Re: [v6ops] SLAAC renum: Problem Statement & Operational workarounds

Ole Troan <otroan@employees.org> Mon, 28 October 2019 22:36 UTC

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From: Ole Troan <otroan@employees.org>
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Date: Mon, 28 Oct 2019 23:36:24 +0100
Cc: Mark Smith <markzzzsmith@gmail.com>, v6ops list <v6ops@ietf.org>
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To: Jen Linkova <furry13@gmail.com>
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Subject: Re: [v6ops] SLAAC renum: Problem Statement & Operational workarounds
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>> Right. Instant/flash renumbering is not supported in IP networks.
> 
> Oh. Surprise. After I've been doing it all the time....;)

Oh great. So which services do you run in the network? Any issue with short DNS ttls?
Or do you only do this with MP-TCP / QUIC or only mosh style applications with a built in session layer?
I presume you have a routed network with multiple routers and links as well?

Ole, not sarcastic at all. ;-)


> 
> Actually it would be helpful  to define requirements/expectations. I read it as:
> R1: [MUST HAVE] after the renumbering host is able to open new connections
> R2: [NICE TO HAVE] old connections survive the renumbering.
> 
> IMHO we shall at least enumerate the most common scenarios where R1 is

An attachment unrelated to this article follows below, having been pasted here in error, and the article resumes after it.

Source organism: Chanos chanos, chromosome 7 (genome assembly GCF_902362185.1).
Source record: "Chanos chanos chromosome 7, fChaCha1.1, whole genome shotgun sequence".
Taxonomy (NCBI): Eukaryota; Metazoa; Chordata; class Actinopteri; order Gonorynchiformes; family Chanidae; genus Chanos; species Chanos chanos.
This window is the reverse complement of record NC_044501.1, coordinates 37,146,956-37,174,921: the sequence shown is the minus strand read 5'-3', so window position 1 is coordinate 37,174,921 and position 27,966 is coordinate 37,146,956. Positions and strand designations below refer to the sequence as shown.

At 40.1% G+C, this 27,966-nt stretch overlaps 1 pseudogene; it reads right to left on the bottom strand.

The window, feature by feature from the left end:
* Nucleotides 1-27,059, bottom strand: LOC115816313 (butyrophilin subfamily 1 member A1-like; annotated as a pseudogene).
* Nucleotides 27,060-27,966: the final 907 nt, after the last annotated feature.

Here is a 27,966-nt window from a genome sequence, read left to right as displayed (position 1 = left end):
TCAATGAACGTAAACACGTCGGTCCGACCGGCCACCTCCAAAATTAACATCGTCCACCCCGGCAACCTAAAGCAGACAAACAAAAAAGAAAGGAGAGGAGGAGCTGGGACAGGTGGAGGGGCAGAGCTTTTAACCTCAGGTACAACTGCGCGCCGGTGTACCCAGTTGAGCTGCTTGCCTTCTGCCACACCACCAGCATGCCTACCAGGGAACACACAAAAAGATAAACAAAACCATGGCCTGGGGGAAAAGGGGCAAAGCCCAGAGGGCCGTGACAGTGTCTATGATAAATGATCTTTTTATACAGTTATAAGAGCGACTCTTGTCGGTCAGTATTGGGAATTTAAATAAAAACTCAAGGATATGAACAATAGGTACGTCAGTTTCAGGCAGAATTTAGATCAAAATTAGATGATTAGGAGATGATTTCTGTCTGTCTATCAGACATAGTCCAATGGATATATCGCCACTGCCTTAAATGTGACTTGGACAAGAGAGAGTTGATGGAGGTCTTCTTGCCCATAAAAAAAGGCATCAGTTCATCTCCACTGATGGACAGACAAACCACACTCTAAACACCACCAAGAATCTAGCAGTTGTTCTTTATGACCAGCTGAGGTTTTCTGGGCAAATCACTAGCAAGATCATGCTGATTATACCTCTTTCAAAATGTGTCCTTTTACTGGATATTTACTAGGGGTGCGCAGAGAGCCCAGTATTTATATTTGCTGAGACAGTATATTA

> not happening and look what can be done here.
> If we have a scenario when hosts end up with totally broken connectivity we can:
> 1) say 'oh just don't do that' - however before we do this (== produce
> some BCPs) it's worth analysing if it's feasible and, more
> importantly:
>  --- is the party affected by the issue is the same party which is
> supposed to follow the BCP?
>  --- are we talking about 'fix all hosts'? (when did we deal last
> time with the scenario 'a machine re-authenticated via 802.1x
> successfully, changed the VLAN but kept the old IPv6 prefix'?
> 2) See if there is a way to mitigate at least part of the problem by
> making the protocol more robust (isn't all DNA work is actually in the
> same problem space?)
> 
>> IPv6 does nothing to help with this, well, assuming a network hiding behind NAT, it makes it harder.
>> Apart from "does not work", what more can the IETF say or do here?
> 
> Try to make the Internet work better, maybe? :)
> 
>>> On 24 Oct 2019, at 12:43, Mark Smith <markzzzsmith@gmail.com> wrote:
>>> 
>>> 
>>> 
>>> On Thu, 24 Oct 2019, 20:59 Trevor Warwick, <twarwick@gmail.com> wrote:
>>> 
>>> On Thu, 24 Oct 2019 at 09:18, Mark Smith <markzzzsmith@gmail.com> wrote:
>>> 
>>> 
>>> I thought about this in the exact context of the scenario of this draft. Although the design of the broadband deployment I worked on always planned to give out stable prefixes, I worked through this scenario and realised that so many complex issues disappear if you provide stable prefixes.
>>> 
>>> Fundamentally, if an ISP is selling an always on link to the same location, then the addressing should be as permanent as the link delivery location is.